Hundreds protest against Jimmy Kimmel's "Kid's Table" sketch - FOX 10 News | myfoxphoenix.com

Hundreds protest against Jimmy Kimmel's "Kid's Table" sketch

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PHOENIX -

He's a popular comedian and TV host, but some people aren't laughing at a joke made on "Jimmy Kimmel Live" last month.

They organized a protest on Saturday that took place in 27 cities, including Phoenix.

About 100 people protested in Phoenix, demanding Jimmy Kimmel be fired -- not for what he said on the show, but for what a young boy said on the show a few weeks ago.  In a skit, the boy jokingly suggests killing everyone in China.

"I cared little about Jimmy Kimmel or his show before, but I think how he made his name in the Chinese community, but not in a very smart way," said Min Tao.

It all stems from a skit on Kimmel's show called, "Kid's Table."

Kimmel asks four kids how they would solve the United State's trillion dollar debt to China.  One child's answer was to kill everyone in China.

"I watch the video clip online again and again and every time, it makes my heart sink deeper and deeper," said Tao.

Demonstrators in Phoenix held signs reading "Teach kids not to kill," trying to send a message to Kimmel's network.

ABC issued an apology, saying in part:

"We offer our sincere apology. We would never purposefully broadcast anything to upset the Chinese community, Asian community, anyone of Chinese descent or any community at large. Our objective is to entertain."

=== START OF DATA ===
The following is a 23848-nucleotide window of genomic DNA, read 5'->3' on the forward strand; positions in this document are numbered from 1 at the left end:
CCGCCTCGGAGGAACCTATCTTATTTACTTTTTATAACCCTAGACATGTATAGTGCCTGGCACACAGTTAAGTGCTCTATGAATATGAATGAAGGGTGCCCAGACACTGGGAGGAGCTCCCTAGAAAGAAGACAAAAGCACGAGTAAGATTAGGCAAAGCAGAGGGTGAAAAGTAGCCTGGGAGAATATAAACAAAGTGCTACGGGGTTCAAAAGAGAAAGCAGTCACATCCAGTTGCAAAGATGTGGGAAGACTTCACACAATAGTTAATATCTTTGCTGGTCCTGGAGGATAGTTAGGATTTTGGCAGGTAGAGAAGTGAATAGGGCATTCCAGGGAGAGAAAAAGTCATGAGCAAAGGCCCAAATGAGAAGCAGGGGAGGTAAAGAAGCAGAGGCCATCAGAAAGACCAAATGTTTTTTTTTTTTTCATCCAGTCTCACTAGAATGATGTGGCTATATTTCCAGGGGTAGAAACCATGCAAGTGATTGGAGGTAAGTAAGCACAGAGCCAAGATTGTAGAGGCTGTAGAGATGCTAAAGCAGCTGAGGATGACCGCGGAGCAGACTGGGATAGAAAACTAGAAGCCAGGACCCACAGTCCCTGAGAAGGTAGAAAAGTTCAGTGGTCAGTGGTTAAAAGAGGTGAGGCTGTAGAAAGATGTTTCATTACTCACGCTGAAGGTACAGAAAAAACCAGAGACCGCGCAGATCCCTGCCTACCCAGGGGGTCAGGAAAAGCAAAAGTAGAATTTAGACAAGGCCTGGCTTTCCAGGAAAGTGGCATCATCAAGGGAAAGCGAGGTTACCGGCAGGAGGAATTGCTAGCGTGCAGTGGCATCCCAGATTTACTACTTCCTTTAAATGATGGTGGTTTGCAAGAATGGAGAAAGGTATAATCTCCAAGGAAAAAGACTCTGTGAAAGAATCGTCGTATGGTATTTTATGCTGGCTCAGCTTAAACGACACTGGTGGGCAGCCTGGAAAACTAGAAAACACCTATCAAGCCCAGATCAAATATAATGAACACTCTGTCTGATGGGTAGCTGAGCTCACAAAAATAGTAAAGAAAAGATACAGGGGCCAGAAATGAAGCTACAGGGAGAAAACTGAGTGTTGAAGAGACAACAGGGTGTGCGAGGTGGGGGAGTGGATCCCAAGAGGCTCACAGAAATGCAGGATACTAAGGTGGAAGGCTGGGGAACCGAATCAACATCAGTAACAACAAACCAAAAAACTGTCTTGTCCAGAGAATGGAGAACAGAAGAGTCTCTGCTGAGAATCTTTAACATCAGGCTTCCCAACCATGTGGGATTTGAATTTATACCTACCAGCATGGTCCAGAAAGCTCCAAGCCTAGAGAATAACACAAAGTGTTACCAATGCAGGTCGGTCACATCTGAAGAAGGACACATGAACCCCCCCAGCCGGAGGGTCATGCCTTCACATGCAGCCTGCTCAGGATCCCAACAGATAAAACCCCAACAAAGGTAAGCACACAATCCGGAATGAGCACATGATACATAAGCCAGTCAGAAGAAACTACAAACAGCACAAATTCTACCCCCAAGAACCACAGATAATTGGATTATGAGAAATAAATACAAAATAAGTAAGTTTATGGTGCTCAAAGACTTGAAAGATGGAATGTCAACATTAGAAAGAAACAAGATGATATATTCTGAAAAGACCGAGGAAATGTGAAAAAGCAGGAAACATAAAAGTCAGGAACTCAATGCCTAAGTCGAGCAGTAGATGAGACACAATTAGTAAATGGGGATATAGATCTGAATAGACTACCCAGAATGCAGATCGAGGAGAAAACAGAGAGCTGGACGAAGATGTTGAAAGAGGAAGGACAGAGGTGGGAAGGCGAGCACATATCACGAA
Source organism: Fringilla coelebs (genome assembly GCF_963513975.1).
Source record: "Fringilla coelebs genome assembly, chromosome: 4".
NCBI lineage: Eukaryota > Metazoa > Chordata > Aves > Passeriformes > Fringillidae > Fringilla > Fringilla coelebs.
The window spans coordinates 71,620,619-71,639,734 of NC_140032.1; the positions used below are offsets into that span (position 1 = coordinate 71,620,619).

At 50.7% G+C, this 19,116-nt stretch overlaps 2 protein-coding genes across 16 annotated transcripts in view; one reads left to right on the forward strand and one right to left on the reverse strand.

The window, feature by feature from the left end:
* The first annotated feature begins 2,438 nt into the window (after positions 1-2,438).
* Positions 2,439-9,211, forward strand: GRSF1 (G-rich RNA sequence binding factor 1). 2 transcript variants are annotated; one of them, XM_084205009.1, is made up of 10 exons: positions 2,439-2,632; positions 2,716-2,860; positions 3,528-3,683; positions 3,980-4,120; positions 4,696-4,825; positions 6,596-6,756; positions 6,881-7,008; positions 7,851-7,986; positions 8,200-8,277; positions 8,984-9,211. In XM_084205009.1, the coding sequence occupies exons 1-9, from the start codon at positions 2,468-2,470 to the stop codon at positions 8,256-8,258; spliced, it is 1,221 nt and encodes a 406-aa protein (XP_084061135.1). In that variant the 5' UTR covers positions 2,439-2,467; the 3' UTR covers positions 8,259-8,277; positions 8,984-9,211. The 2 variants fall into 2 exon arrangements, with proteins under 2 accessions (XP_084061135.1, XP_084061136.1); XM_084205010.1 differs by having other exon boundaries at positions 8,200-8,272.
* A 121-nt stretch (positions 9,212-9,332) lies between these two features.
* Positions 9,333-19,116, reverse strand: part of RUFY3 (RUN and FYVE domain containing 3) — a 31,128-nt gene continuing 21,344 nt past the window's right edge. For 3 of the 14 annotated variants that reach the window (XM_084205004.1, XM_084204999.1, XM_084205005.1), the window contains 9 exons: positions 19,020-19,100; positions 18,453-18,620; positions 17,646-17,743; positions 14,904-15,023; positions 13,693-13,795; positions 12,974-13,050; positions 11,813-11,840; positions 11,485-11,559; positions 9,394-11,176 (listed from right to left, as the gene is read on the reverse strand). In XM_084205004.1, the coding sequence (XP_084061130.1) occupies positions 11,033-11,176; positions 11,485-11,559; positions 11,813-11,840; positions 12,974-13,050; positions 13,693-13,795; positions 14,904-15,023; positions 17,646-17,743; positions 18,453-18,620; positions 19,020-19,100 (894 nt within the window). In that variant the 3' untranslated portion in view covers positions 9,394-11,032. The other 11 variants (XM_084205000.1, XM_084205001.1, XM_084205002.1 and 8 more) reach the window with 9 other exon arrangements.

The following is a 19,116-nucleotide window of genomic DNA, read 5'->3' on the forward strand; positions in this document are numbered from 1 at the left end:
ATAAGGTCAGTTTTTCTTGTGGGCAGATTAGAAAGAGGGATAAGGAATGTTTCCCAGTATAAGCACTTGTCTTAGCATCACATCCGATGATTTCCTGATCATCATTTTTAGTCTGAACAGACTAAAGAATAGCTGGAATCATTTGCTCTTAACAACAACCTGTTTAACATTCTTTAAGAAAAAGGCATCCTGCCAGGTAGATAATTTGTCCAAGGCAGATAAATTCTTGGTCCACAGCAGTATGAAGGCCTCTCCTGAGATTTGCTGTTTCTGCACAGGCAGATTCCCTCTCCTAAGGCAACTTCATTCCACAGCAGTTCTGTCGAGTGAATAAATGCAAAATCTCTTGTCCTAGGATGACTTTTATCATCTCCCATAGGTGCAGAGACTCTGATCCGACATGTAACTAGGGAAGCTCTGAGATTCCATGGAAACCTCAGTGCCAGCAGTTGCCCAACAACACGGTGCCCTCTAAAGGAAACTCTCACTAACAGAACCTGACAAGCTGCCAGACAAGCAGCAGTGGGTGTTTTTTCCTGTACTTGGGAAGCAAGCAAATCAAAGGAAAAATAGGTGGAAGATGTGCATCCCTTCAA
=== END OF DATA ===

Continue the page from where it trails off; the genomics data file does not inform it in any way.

The company also removed the skit from any rebroadcasting of the show. 

In the original program, Kimmel plays it all off as a joke -- even later asking the children, "Should we allow the Chinese to live?"

"When these kind of comments are promoted as jokes on TV, I imagine it will be tougher for Asian American kids in the school today and four, five years later.. if we just let go of this issue today, it will be just tougher for them," said Tao.

Now President Obama could be giving his opinion on the whole situation.  That's because the President has an online initiative -- where people petition the administration for comment.  So far more than 100,000 people have signed a petition asking the President to comment on the joke.

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